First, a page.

By Sarah Tunnell
(Visual: Nela Abey, WILPF PeaceWomen)
The annual United Nations Security Council open debate on Women Peace and Security (WPS) was convened, under the presidency of the Russian Federation, on 25 October 2016. One year after the Global Study on 1325, measuring action to move from commitments to accomplishments is critical. Prior to the debate Russia circulated a concept note calling upon Member States to focus their statements on the progress achieved in implementing commitments made in 2015. However, only 24 states out of 58 (41 percent) illustrated the action steps taken on their 2015 commitments. Of these, 11 states (45.8 percent) only followed up on some of their commitments, leaving one or more unmet. In fact, moving beyond rhetoric is a major gap which raises substantial questions about the seriousness with which stakeholders are addressing the WPS Agenda.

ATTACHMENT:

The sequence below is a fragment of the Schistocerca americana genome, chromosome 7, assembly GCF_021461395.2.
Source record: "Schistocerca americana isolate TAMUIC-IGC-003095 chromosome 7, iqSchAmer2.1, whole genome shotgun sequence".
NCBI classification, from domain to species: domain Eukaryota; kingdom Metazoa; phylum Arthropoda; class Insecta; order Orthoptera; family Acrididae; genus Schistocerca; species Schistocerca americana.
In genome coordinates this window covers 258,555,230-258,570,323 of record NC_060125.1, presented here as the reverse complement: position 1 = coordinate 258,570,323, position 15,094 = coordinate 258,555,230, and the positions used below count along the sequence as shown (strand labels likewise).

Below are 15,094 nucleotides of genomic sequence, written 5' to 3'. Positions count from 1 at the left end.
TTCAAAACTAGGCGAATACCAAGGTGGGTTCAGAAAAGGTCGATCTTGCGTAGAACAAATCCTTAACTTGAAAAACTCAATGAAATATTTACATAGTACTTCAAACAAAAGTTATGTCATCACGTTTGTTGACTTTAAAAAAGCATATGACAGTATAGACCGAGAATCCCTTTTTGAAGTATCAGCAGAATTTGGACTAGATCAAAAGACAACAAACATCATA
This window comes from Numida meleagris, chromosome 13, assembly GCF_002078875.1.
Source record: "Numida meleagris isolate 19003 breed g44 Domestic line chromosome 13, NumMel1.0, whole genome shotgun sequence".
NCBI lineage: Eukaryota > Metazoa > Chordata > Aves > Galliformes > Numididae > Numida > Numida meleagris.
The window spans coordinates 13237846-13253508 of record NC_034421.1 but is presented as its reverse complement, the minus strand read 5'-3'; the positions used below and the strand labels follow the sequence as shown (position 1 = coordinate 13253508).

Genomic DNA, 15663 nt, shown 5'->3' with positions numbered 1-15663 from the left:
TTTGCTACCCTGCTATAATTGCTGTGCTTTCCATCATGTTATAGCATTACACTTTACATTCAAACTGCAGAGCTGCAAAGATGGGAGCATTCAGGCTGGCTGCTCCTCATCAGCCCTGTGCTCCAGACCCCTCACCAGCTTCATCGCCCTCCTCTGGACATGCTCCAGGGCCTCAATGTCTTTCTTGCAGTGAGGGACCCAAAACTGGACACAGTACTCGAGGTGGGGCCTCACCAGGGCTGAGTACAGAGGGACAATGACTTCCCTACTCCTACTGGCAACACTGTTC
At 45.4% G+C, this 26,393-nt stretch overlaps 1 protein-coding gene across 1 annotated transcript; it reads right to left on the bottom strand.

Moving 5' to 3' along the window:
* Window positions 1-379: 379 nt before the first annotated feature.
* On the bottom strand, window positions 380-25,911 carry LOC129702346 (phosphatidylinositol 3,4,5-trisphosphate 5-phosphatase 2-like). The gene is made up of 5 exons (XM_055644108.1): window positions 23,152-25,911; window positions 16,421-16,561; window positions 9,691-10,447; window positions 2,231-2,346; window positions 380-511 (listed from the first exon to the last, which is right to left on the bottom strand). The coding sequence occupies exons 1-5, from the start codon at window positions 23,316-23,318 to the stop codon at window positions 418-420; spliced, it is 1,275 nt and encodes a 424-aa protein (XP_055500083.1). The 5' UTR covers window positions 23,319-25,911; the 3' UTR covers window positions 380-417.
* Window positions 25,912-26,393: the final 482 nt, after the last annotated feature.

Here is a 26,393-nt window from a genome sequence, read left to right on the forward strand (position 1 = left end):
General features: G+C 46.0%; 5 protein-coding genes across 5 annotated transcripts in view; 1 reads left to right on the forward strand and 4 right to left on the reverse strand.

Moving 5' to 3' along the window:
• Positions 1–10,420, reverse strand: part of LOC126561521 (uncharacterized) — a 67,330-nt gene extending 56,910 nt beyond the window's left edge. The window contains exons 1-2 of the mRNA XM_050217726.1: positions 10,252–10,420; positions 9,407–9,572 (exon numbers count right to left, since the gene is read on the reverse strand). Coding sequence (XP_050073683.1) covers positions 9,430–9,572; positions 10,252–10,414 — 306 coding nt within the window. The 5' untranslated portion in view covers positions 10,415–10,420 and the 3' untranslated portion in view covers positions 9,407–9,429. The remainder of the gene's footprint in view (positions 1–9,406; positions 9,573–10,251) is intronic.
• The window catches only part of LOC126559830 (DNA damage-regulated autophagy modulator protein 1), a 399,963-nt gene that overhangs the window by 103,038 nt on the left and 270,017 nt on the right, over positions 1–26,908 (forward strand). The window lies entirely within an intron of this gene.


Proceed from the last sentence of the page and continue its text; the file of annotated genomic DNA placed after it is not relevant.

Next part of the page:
In addition to reviewing 2015 commitments, 16 out of 80 states who attended the 2016 WPS debate (19.75 percent) made new commitments to the Agenda. Of these, 11 (45.8 percent) only followed up on some of their commitments, leaving one or more unmet. When including states that made concrete commitments in 2015, but did not present statements in 2016, the total number of states that failed to follow up on any of their commitments was 31 (53 percent).
Despite consistent recognition by all three peace and security reviews in 2015 of the need for strengthened action on conflict prevention, conflict prevention and disarmament were absent from a majority of the statements. This disconnect demonstrates a level of negligence among states to acknowledge that the best prevention of conflict-related sexual violence and gender-based discrimination or injustice, is to prevent conflict from occurring in the first place.
Find the Full Debate Analysis of the 2016 Open Debate on Women, Peace and Security here.
Find the Analysis of the WPS Commitments made at the 2016 Open Debate on Women, Peace and Security here.